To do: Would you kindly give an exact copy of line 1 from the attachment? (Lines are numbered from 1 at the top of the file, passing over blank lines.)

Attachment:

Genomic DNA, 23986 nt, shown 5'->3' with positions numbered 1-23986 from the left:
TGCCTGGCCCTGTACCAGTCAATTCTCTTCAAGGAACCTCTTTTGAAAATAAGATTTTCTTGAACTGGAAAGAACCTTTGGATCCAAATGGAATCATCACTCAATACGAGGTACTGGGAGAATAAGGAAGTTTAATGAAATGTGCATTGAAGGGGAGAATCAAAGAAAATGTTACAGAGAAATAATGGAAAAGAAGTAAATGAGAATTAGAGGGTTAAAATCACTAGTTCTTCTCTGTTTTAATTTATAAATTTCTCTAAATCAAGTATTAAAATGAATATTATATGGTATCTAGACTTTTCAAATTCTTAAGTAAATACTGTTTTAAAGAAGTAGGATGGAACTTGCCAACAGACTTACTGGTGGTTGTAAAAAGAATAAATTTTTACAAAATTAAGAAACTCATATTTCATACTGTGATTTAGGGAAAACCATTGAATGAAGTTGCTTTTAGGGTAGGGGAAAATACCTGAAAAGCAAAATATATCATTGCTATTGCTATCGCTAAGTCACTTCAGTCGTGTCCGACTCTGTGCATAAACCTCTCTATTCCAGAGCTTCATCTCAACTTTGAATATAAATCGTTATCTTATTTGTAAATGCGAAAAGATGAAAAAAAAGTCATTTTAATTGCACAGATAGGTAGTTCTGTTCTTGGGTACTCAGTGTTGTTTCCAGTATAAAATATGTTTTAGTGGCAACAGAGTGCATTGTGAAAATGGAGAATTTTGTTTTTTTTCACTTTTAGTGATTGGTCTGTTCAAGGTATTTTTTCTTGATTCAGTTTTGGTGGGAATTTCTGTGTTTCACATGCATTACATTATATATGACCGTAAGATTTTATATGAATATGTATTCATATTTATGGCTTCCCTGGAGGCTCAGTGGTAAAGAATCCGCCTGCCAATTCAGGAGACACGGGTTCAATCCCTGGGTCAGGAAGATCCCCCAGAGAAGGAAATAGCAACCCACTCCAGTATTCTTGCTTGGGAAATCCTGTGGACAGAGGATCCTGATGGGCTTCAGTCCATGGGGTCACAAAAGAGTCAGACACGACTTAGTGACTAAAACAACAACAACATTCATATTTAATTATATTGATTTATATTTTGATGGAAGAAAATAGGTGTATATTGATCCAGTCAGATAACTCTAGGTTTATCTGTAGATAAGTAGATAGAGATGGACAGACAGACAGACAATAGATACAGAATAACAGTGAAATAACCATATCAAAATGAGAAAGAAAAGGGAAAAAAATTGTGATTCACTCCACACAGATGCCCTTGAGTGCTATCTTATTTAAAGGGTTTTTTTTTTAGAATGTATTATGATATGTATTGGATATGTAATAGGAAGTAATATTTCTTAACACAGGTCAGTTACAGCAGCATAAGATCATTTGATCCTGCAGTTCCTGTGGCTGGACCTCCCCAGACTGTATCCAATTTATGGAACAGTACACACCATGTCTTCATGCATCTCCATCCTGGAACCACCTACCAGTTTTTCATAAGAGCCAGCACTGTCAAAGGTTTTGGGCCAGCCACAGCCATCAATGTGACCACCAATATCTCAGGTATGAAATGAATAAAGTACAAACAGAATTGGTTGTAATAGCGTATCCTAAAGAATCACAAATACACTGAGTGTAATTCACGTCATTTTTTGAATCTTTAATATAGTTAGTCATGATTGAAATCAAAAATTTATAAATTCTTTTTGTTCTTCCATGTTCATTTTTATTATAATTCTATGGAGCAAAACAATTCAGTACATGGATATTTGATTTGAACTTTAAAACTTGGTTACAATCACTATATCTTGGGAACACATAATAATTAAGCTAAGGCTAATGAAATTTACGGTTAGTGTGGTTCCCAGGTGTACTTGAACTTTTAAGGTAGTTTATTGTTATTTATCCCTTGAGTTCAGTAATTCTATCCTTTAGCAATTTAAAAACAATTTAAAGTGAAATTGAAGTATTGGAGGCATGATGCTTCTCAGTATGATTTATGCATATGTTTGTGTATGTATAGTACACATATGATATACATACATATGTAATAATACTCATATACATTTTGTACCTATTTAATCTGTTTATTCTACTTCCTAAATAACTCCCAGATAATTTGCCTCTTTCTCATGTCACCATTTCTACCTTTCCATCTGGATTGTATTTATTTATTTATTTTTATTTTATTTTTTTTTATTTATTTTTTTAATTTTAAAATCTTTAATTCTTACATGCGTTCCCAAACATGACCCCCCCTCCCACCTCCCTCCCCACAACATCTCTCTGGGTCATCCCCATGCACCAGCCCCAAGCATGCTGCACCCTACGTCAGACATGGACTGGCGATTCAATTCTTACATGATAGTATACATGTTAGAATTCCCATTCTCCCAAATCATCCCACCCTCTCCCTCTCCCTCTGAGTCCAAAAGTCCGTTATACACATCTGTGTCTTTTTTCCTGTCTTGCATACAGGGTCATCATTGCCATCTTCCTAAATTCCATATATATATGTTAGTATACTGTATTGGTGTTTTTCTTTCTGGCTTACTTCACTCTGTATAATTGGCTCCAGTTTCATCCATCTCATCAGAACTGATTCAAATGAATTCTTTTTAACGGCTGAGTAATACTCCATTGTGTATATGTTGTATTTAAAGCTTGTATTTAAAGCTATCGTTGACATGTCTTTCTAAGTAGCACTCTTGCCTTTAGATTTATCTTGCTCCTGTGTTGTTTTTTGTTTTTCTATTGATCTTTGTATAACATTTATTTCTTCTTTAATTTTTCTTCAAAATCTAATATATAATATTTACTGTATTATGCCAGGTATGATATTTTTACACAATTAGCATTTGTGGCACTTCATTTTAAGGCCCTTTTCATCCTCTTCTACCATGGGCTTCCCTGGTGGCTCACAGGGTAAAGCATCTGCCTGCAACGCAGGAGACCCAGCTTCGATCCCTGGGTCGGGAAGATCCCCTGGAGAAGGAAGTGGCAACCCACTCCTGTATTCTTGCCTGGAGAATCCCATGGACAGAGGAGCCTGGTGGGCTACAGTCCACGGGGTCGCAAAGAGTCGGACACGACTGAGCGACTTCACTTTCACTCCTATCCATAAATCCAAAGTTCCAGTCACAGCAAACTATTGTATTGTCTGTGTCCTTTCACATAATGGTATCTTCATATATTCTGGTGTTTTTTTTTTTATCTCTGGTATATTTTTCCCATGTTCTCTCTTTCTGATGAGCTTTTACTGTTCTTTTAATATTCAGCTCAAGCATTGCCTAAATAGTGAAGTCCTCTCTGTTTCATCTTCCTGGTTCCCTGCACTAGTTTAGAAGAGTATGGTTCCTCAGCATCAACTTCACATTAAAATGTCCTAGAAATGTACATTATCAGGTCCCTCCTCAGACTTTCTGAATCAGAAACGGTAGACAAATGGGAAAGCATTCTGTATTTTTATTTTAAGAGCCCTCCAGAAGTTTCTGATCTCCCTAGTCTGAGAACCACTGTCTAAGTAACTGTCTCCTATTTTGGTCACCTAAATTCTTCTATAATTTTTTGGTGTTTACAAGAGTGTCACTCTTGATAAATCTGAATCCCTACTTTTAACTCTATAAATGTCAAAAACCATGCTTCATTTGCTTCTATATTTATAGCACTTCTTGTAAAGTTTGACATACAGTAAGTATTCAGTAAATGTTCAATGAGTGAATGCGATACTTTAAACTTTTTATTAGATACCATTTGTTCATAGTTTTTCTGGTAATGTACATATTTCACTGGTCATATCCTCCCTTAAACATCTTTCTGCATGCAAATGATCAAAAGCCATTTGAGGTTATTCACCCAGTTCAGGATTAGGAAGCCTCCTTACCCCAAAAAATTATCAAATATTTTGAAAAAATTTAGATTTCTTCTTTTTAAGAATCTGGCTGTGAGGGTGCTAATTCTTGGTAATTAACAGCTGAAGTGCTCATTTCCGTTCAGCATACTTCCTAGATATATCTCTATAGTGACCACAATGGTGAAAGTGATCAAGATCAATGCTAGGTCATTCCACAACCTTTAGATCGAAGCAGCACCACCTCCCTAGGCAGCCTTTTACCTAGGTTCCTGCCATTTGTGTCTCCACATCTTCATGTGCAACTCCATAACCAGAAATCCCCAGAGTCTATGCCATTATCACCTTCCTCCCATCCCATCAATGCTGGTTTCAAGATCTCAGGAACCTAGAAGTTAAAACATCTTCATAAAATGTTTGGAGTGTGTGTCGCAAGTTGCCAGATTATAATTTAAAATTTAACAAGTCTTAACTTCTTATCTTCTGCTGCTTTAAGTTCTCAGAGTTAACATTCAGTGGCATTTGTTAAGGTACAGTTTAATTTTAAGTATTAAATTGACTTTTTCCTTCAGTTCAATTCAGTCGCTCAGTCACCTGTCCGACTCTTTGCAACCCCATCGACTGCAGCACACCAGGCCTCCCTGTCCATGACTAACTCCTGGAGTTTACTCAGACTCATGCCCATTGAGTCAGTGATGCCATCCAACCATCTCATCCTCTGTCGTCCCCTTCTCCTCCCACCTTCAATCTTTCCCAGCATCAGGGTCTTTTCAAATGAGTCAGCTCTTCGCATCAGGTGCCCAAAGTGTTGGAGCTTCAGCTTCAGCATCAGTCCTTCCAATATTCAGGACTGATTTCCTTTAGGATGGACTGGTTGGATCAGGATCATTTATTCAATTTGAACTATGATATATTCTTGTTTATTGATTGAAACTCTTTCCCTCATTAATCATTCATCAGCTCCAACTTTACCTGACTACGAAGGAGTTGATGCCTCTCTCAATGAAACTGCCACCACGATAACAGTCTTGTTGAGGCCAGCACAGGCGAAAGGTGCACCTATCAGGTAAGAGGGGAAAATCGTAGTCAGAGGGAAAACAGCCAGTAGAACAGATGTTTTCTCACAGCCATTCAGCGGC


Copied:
Genomic DNA, 23986 nt, shown 5'->3' with positions numbered 1-23986 from the left: